At the end of 2015, the Association of Southeast Asian Nations (ASEAN) will launch an economic union in a region that has already seen a slew of device and drug companies contemplate, start or expand hubs in Singapore to sell into nearby markets.
But reaching into ASEAN nations such as Thailand, Myanmar and Vietnam will require "different speeds" for companies as they weigh the potential of a combined market of $2.6 trillion in GDP, according to a company that has unique insights--Swiss-based DKSH, which has a 150-year history in Asia and that to date still collects cash from pharmacies in many countries.
"ASEAN in general is a great opportunity," Andrew Frye, global head of Business Unit Healthcare for DKSH since the start of 2015 and a former executive with Abbott Laboratories ($ABT), told FiercePharmaAsia in a telephone interview. "But each country is different and there is no single recipe."
|DKSH's Andrew Frye|
Frye noted that as economic integration approaches, DKSH said more strategies are possible in Asia to advise healthcare companies on marketing, sales, distribution, logistics, and specialized value-added services, especially with new players on the scene.
"Big Pharma comes to Asia as broadly as possible, while regionally companies from [South] Korea look to expand, and then there are new biopharma that start from the beginning," Frye said.
But even in the case of Big Pharma, local manufacturing rules in Vietnam or the heavy presence of a state-owned drugmaker in Thailand make it necessary to understand market entry beyond the volume and macroeconomic numbers and then make choices, Frye said.
Several developing nations in Asia are also moving to universal health coverage or, like Vietnam and Thailand, are tweaking offerings to contain costs. As well, in a market with a combined population of more than 600 million, people expect higher quality healthcare products and services from governments.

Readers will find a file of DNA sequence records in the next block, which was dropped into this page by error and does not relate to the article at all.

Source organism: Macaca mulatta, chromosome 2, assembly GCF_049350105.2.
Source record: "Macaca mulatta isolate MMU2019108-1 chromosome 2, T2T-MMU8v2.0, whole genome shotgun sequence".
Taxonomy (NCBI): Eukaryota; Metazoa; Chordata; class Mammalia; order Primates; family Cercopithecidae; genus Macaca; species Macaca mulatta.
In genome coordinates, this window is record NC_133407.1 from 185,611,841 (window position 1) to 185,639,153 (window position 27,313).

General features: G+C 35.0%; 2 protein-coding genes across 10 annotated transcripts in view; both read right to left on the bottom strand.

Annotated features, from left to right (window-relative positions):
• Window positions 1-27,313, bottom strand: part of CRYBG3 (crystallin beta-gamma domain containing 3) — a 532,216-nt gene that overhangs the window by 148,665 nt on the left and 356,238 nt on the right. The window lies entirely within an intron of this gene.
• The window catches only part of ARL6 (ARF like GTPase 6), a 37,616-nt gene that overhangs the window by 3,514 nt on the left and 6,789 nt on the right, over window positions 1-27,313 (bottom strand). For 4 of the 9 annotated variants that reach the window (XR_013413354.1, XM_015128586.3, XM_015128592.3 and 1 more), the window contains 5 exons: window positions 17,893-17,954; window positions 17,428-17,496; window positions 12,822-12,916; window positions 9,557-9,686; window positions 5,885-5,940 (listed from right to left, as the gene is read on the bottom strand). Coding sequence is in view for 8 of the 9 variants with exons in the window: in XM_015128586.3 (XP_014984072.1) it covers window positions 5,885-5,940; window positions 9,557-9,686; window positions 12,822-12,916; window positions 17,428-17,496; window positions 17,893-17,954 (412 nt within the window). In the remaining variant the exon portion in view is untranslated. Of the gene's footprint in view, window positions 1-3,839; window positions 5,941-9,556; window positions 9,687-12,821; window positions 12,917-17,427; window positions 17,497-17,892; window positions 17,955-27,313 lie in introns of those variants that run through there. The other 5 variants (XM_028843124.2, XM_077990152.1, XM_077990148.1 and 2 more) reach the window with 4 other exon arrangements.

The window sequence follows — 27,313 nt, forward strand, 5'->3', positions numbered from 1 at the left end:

The pressure of cost and services and access to newer therapies is one that will play out in ASEAN at a possibly faster pace under integration than previously, Frye said, even as national rules on manufacturing and regulatory approvals can make business complex.
"Even with [ASEAN] economic integration there will still be nontariff barriers and other hurdles," Frye said. "On the ground, that translates into local knowledge and sometimes size is not as important as what is possible."
Still, ASEAN economic integration includes harmonization talks for drug and medical devices dossiers to largely contain a standard set of information--potentially leading to a single format as regulatory staff are trained in less developed markets. There has even been talk of a European Medicines Agency-style regulatory body.
But for companies already in the region, the list of challenges includes multiple dossiers by country, foreign exchange risk, regulatory approvals and the need to understand culture and languages--and those issues won't disappear overnight with economic union.
"We have 70 regulatory staff in the region and more than 4,200 sales and marketing teams in the countries we operate in, and that expertise is crucial for us in developing an access plan," Frye said.
Frye also added that as software tracking systems become more sophisticated, the ability to gather data in far-flung markets like Myanmar gets enhanced--creating new insights into possible sales and distribution avenues.
"Sometimes getting a new drug into a country is not the biggest problem--there has to be medical knowledge on hand to effectively treat patients," Frye said, adding that the company at any one time can have as many as 100 pharma audits per year to validate processes on delivery and other criteria.
"Data routinely gathered in developed markets by firms and governments is uneven in many ASEAN countries, and in places much of the business is still in cash."
- here's the DKSH website